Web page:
In a previous post of mine
“on walking (and exercise)”
I wrote that “walking, as is well known, is conducive to thinking and creativity, which is why so many writers and intellectuals have always been walkers.”
Por favor, read on!
Dickens was a man of abundant, restless energy. His chief exercise was walking, and his “daily constitutionals,” as he referred to his long walks, could extend as far as twenty to thirty miles each day. He once wrote, “My only comfort is, in Motion,” and told John Forster that “if I couldn’t walk fast and far, I should just explode and perish.” — gallery text, “Charles Dickens and the Spirit of Christmas,” exhibit at The Morgan Library & Museum, New York, November 2017
HENRY DAVID THOREAU
I think that I cannot preserve my health and spirits, unless I spend four hours a day at least–and it is commonly more than that-–sauntering through the woods and over the hills and fields, absolutely free from all worldly engagements. … When sometimes I am reminded that the mechanics and shopkeepers stay in their shops not only all the forenoon, but all the afternoon too, sitting with crossed legs, so many of them–as if the legs were made to sit upon, and not to stand or walk upon–I think that they deserve some credit for not having all committed suicide long ago.
“Walking” (The Atlantic Monthly, June 1862)
“Why are there trees I never walk under but large and melodious thoughts descend upon me?”
“Song of the Open Road” (1856)
I too walked the streets of Manhattan Island, and
bathed in the waters around it,
I too felt the curious abrupt questionings stir within
In the day, among crowds of people, sometimes they
came upon me,
In my walks home late at night, or as I lay in my
bed, they came upon me.
“Crossing Brooklyn Ferry” (1860)
My joys in the open air—my walks through the Mannahatta
“To My Soul” (1860)
I continually enjoy these streets, planned on such a generous scale, stretching far, without stop or turn, giving the eye vistas. I feel freer, larger in them. Not the squeezed limits of Boston, New-York, or even Philadelphia; but royal plenty and nature’s own bounty—American, prairie-like. It is worth writing a book about, this point alone. I often find it silently, curiously making up to me the absence of the ocean tumult of humanity I always enjoyed in New-York. Here, too, is largeness, in another more impalpable form; and I never walk Washington, day or night, without feeling its satisfaction.
In my walks I never cease finding new effects and pictures, and I believe it would continue so if I went rambling around here for fifty years.
Walt Whitman, Letter from Washington, New York Times, October 4, 1863
GIVE me the splendid silent sun, with all his beams full-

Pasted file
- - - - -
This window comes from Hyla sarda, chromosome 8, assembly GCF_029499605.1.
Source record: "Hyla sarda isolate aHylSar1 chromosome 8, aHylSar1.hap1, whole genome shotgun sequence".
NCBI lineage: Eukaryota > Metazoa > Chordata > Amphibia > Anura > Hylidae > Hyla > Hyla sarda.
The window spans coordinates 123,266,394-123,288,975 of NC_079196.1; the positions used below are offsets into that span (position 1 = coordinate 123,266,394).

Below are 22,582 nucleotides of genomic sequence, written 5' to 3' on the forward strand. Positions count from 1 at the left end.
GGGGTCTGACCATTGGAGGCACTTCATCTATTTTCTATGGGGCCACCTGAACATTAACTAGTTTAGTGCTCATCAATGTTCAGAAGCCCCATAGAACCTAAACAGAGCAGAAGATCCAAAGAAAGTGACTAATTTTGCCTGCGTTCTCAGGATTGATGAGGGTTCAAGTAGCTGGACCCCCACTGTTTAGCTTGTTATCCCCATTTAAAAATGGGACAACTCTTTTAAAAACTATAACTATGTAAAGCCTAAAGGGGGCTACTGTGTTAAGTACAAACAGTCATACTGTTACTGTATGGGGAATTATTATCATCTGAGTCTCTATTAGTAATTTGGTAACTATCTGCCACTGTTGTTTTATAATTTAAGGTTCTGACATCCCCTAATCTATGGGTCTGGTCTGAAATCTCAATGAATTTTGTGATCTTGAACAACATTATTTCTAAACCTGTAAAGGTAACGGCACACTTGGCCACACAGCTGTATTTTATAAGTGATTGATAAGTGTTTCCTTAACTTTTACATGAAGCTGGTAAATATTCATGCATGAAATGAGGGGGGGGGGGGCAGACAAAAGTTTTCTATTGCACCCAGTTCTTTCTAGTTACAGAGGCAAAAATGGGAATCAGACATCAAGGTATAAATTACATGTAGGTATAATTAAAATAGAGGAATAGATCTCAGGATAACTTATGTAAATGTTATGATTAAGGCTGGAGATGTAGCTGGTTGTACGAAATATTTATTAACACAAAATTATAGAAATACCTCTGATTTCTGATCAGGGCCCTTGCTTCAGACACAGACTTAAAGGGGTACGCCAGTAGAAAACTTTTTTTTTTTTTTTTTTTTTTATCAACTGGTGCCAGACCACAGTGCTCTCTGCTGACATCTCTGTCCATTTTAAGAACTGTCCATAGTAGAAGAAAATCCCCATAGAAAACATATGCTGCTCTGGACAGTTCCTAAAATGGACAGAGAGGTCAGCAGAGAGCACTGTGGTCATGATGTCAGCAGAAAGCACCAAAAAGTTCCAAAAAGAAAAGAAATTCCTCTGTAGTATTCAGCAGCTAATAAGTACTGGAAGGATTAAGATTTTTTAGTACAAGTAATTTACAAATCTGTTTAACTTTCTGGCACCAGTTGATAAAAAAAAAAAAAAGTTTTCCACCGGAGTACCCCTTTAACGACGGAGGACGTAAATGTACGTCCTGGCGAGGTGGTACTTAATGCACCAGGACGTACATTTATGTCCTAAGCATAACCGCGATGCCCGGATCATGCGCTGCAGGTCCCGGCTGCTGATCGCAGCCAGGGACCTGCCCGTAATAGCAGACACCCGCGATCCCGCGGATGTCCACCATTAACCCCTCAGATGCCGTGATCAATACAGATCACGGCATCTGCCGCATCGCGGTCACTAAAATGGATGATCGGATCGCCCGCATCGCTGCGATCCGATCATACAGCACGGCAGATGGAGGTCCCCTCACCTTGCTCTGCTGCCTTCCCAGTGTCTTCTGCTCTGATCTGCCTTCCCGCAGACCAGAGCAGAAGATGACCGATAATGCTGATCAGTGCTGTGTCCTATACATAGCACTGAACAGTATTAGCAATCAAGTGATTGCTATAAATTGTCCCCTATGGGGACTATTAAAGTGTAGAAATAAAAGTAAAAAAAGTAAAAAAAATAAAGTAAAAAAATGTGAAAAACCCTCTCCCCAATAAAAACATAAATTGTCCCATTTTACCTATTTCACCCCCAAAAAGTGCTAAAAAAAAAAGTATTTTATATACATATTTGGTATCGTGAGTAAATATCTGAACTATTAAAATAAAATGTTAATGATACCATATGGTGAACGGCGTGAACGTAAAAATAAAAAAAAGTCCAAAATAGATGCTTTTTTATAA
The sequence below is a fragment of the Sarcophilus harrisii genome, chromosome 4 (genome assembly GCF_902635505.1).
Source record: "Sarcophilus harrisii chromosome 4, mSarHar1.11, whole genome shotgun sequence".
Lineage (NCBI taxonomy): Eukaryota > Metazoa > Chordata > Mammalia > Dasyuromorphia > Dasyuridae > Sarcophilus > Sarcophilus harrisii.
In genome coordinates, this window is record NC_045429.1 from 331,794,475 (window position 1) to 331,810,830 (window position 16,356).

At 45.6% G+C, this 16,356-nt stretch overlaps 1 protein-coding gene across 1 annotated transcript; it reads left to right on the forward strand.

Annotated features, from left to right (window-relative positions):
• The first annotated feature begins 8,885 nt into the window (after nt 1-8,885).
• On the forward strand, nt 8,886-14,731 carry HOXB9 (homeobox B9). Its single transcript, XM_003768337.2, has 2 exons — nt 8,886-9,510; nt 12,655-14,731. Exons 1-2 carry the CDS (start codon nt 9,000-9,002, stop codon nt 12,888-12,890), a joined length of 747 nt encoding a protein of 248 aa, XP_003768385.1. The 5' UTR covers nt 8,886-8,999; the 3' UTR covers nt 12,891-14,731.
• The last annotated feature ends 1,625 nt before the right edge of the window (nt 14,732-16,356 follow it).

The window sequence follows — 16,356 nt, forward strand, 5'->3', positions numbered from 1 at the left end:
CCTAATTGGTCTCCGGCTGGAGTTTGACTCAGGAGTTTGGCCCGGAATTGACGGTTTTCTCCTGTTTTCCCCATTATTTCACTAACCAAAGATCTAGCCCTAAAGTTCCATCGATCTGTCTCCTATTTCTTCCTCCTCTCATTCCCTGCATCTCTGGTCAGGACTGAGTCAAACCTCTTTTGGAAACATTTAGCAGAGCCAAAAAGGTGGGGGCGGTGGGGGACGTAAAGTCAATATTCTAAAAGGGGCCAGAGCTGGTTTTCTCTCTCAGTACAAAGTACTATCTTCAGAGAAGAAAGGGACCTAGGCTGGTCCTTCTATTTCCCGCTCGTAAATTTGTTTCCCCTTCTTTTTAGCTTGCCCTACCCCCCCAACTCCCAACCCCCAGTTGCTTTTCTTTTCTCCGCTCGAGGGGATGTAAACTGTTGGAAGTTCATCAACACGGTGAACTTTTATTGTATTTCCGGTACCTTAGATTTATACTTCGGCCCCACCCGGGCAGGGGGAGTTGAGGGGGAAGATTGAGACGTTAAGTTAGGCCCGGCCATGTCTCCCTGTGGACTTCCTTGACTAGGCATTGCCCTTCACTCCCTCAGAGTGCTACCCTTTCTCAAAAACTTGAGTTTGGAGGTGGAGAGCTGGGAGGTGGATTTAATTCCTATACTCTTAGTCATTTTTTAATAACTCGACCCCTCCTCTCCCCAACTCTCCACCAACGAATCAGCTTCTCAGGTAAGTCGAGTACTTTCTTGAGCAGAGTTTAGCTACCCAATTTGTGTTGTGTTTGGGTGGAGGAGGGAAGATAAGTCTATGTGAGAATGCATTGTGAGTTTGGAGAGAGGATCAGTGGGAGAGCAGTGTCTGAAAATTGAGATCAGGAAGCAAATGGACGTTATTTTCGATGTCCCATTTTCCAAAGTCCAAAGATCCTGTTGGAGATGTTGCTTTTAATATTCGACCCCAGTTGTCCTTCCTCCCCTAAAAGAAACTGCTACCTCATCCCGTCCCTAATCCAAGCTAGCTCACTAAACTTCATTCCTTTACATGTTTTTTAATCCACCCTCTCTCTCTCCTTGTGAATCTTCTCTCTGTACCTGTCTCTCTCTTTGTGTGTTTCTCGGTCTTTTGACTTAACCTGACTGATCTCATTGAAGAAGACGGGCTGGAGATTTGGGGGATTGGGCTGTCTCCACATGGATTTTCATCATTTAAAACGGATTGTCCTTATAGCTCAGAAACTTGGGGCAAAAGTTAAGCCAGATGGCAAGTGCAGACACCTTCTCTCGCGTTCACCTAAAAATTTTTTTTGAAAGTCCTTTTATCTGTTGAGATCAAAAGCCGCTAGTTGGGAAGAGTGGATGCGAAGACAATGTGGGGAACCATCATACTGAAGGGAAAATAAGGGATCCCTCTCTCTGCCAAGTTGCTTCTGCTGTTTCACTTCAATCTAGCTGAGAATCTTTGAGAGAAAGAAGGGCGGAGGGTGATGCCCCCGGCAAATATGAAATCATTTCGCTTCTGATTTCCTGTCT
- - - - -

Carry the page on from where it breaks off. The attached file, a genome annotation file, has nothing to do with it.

Give me odorous at sunrise a garden of beautiful flowers,
where I can walk undisturb’d; …
While yet incessantly asking, still I adhere to my city;
Day upon day, and year upon year, O city, walking
your streets, …
Give me faces and streets! give me these phantoms incessant and endless along the trottoirs! …
Give me such shows! give me the streets of Manhattan!
Give me Broadway, with the soldiers marching—give
me the sound of the trumpets and drums! …
Give me the shores and the wharves heavy-fringed
with the black ships! …
People, endless, streaming, with strong voices, passions,
Manhattan streets, with their powerful throbs, with the
beating drums, ….
Manhattan crowds with their turbulent musical chorus
—with varied chorus and light of the sparkling
Manhattan faces and eyes forever for me.
“Give Me The Splendid Silent Sun” (1865)
NIGHT on the prairies;
The supper is over—the fire on the ground burns
The wearied emigrants sleep, wrapt in their blankets;
I walk by myself—I stand and look at the stars,
which I think now I never realized before.
Leaves of Grass (1867)
My little dog is stretched out on the rug at full length, snoozing. He hardly lets me go a step without being close at my heels—follows me in my slow walks, & stops or turns just as I do.
letter from Whitman to his friend Pete Doyle, 26–27 March, 1874
SKIRTING the river road, (my languid forenoon walk, my rest,)
“The Dalliance of the Eagles” (1880)
I came down yesterday amid sousing rain & cloudy weather—but this forenoon it is sunshiny & delightful—I have just returned from a two hours ramble in the old woods—wintry & bare, & yet lots of holly & laurel—& I only wish I could send you some cedary branches thick with the china-blue little plums, so pretty amid the green tufts— … We had a flurry of snow last evening, & it looks wintry enough to-day, but the sun is out, & I take my walks in the woods.
letter from Whitman to Herbert Gilchrist, 30–31 December 1881
Thy windows rich, and huge hotels—thy side-walks wide;
Thou of the endless sliding, mincing, shuffling feet!
Thou, like the parti-colored world itself—like infinite, teeming,
Thou visor’d, vast, unspeakable show and lesson!
Sunday, October 21, 1888.